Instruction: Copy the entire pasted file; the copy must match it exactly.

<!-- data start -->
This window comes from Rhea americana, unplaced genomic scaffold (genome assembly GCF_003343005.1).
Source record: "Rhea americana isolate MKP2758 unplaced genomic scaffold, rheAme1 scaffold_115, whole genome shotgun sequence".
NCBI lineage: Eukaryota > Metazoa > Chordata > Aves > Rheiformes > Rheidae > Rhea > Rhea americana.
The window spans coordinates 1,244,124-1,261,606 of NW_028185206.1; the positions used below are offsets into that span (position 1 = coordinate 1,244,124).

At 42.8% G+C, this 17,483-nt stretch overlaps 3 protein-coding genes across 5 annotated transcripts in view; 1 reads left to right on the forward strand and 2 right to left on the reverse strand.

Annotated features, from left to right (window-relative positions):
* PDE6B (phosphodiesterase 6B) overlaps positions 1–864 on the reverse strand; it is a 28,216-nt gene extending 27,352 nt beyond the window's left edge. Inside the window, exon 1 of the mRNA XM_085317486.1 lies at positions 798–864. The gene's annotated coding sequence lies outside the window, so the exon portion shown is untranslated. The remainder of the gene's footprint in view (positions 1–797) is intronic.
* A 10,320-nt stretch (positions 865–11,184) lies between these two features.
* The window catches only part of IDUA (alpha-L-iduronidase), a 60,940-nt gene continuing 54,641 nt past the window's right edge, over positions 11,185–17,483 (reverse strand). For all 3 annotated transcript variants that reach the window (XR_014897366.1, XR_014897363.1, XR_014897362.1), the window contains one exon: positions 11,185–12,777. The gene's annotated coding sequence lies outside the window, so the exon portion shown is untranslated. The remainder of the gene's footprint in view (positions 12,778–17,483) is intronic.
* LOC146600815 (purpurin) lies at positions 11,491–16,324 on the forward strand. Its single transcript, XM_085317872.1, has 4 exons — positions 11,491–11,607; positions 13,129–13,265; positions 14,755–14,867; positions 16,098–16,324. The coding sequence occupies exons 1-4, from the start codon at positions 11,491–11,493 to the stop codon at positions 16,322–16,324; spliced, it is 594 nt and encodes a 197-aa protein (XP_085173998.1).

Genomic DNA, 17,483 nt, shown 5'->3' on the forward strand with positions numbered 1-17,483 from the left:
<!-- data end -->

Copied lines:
This window comes from Rhea americana, unplaced genomic scaffold (genome assembly GCF_003343005.1).
Source record: "Rhea americana isolate MKP2758 unplaced genomic scaffold, rheAme1 scaffold_115, whole genome shotgun sequence".
NCBI lineage: Eukaryota > Metazoa > Chordata > Aves > Rheiformes > Rheidae > Rhea > Rhea americana.
The window spans coordinates 1,244,124-1,261,606 of NW_028185206.1; the positions used below are offsets into that span (position 1 = coordinate 1,244,124).

At 42.8% G+C, this 17,483-nt stretch overlaps 3 protein-coding genes across 5 annotated transcripts in view; 1 reads left to right on the forward strand and 2 right to left on the reverse strand.

Annotated features, from left to right (window-relative positions):
* PDE6B (phosphodiesterase 6B) overlaps positions 1–864 on the reverse strand; it is a 28,216-nt gene extending 27,352 nt beyond the window's left edge. Inside the window, exon 1 of the mRNA XM_085317486.1 lies at positions 798–864. The gene's annotated coding sequence lies outside the window, so the exon portion shown is untranslated. The remainder of the gene's footprint in view (positions 1–797) is intronic.
* A 10,320-nt stretch (positions 865–11,184) lies between these two features.
* The window catches only part of IDUA (alpha-L-iduronidase), a 60,940-nt gene continuing 54,641 nt past the window's right edge, over positions 11,185–17,483 (reverse strand). For all 3 annotated transcript variants that reach the window (XR_014897366.1, XR_014897363.1, XR_014897362.1), the window contains one exon: positions 11,185–12,777. The gene's annotated coding sequence lies outside the window, so the exon portion shown is untranslated. The remainder of the gene's footprint in view (positions 12,778–17,483) is intronic.
* LOC146600815 (purpurin) lies at positions 11,491–16,324 on the forward strand. Its single transcript, XM_085317872.1, has 4 exons — positions 11,491–11,607; positions 13,129–13,265; positions 14,755–14,867; positions 16,098–16,324. The coding sequence occupies exons 1-4, from the start codon at positions 11,491–11,493 to the stop codon at positions 16,322–16,324; spliced, it is 594 nt and encodes a 197-aa protein (XP_085173998.1).

Genomic DNA, 17,483 nt, shown 5'->3' on the forward strand with positions numbered 1-17,483 from the left: